Maxim invests $200 million in expansion and equipment upgrades
09 July 2012
Maxim Integrated Products has announced a $200 million multiyear investment to upgrade its US wafer fabrication facilities in Beaverton, Oregon; Dallas and San Antonio, Texas; and San Jose, California.
The company will use the multiyear investment to upgrade manufacturing equipment, improve process technologies, convert to newer technology nodes, and assimilate production from recently acquired companies. This investment is consistent with previously disclosed estimates for capital expenditures in Maxim’s fiscal years 2012 and 2013.
Maxim employs 9,300 employees worldwide, including approximately 1,000 manufacturing cleanroom workers in its four US fabs. These facilities produce integrated circuits for devices such as smartphones, tablet PCs, factory-automation equipment, automobiles, computers, medical equipment, smart grid equipment, and communications devices. Manufacturing staff will be added over time as expansions are completed and production ramps to capacity.
“Maxim has an extremely talented workforce doing technology development in Silicon Valley and cost-competitive manufacturing in our US wafer fabs, where we make about 50% of our products,” said Tunç Doluca, President and CEO of Maxim Integrated Products. “We are investing in our US infrastructure to build intellectual property and enable a competitive edge.”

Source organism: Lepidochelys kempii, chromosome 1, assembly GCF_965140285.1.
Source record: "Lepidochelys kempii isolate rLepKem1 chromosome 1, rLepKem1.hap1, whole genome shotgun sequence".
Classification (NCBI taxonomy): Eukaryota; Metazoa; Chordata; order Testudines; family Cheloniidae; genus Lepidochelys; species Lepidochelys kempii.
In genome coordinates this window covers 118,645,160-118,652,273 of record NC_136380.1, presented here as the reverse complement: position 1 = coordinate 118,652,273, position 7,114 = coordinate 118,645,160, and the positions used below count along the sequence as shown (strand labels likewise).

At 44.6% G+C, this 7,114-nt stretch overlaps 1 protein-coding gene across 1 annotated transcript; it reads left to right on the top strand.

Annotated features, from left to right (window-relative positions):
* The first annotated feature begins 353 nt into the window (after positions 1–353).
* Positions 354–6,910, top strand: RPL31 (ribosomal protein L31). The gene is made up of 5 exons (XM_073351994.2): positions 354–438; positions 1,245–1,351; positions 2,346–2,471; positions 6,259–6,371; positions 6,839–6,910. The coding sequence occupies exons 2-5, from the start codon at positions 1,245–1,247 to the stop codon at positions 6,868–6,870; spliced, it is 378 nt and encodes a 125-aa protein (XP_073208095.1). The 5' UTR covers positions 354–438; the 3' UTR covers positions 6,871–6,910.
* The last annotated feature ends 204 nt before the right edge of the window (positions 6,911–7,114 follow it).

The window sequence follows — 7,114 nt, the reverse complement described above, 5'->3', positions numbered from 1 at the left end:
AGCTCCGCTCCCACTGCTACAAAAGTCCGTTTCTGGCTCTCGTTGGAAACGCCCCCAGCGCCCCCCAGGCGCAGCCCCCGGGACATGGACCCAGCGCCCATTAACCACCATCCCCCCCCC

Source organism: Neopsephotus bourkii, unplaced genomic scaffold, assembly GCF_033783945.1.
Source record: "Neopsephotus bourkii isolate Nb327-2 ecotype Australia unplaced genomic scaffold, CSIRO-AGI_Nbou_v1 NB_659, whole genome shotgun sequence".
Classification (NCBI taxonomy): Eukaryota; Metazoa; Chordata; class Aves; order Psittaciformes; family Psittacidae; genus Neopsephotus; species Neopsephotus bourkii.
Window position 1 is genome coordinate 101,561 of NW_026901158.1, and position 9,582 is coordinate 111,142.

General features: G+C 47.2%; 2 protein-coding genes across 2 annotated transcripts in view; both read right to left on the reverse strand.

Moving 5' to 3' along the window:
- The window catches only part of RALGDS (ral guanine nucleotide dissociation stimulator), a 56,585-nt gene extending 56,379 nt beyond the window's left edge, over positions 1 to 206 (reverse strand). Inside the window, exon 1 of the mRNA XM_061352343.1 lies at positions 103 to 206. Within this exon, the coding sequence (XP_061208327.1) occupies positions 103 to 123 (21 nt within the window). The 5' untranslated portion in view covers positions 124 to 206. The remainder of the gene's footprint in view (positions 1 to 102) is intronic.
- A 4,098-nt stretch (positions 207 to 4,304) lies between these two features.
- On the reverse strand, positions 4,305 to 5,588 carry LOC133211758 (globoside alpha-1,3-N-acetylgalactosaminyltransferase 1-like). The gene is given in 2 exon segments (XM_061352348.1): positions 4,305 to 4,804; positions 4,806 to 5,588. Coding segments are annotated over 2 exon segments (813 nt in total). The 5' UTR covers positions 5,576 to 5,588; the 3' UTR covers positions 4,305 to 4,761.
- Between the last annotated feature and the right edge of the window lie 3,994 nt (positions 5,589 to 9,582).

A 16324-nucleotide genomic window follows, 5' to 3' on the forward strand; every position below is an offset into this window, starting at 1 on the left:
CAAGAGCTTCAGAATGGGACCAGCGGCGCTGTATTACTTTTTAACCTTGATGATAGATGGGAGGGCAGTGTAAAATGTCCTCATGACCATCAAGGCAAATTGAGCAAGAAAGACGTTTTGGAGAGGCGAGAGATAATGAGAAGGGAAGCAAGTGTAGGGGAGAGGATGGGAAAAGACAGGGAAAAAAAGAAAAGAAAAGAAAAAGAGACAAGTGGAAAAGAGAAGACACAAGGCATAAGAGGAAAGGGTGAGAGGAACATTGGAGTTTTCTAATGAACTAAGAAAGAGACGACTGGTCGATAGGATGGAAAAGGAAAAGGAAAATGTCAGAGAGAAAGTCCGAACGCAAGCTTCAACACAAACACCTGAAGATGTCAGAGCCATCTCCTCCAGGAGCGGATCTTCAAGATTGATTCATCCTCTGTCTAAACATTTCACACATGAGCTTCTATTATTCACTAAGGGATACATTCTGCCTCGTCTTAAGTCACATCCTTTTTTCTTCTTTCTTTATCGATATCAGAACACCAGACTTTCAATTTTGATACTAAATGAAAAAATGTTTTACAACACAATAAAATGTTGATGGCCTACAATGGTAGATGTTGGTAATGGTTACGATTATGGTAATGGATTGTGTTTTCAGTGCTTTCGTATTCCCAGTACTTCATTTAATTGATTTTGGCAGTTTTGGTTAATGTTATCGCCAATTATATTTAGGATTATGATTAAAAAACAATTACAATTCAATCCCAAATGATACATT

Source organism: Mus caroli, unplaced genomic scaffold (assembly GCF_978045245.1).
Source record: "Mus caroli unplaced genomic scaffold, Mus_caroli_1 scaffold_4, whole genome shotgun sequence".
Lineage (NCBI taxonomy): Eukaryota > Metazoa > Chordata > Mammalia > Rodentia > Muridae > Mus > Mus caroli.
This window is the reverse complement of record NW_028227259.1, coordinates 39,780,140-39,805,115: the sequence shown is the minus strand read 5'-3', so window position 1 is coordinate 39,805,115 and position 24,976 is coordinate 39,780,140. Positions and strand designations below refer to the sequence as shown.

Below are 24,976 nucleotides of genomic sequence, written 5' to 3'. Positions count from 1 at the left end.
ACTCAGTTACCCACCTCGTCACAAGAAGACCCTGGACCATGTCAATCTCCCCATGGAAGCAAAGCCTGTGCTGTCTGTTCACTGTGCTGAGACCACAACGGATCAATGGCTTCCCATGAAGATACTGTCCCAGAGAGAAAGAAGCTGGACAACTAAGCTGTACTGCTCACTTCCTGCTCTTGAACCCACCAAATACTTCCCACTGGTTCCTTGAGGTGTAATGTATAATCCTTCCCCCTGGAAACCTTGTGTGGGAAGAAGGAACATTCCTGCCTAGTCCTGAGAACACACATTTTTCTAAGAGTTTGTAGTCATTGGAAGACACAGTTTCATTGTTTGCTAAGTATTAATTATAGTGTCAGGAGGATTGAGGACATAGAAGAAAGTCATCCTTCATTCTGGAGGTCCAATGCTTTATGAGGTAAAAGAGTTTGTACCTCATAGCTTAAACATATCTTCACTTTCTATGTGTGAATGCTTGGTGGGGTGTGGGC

Maxim’s US manufacturing facilities have been recognised for their energy efficiency and conservation of natural resources. The Energy Trust of Oregon acknowledged the Beaverton facility’s energy-conversation programme, which has saved over 3.7 million kilowatt hours of electricity annually and reduced carbon dioxide emissions by more than 1,400 tons.
Beaverton site management is evaluating additional energy-efficiency opportunities in solar-electric power, lighting automation, and boiler plant upgrades. In Texas, the San Antonio Water System recognised Maxim with a ‘Refreshing Ideas Award’, acknowledging the site’s effective methods to reduce water consumption. Maxim helped save 55 million gallons of water annually at that facility through changes such as condensation harvesting, third-stage reverse osmosis, and analytical reclaim.
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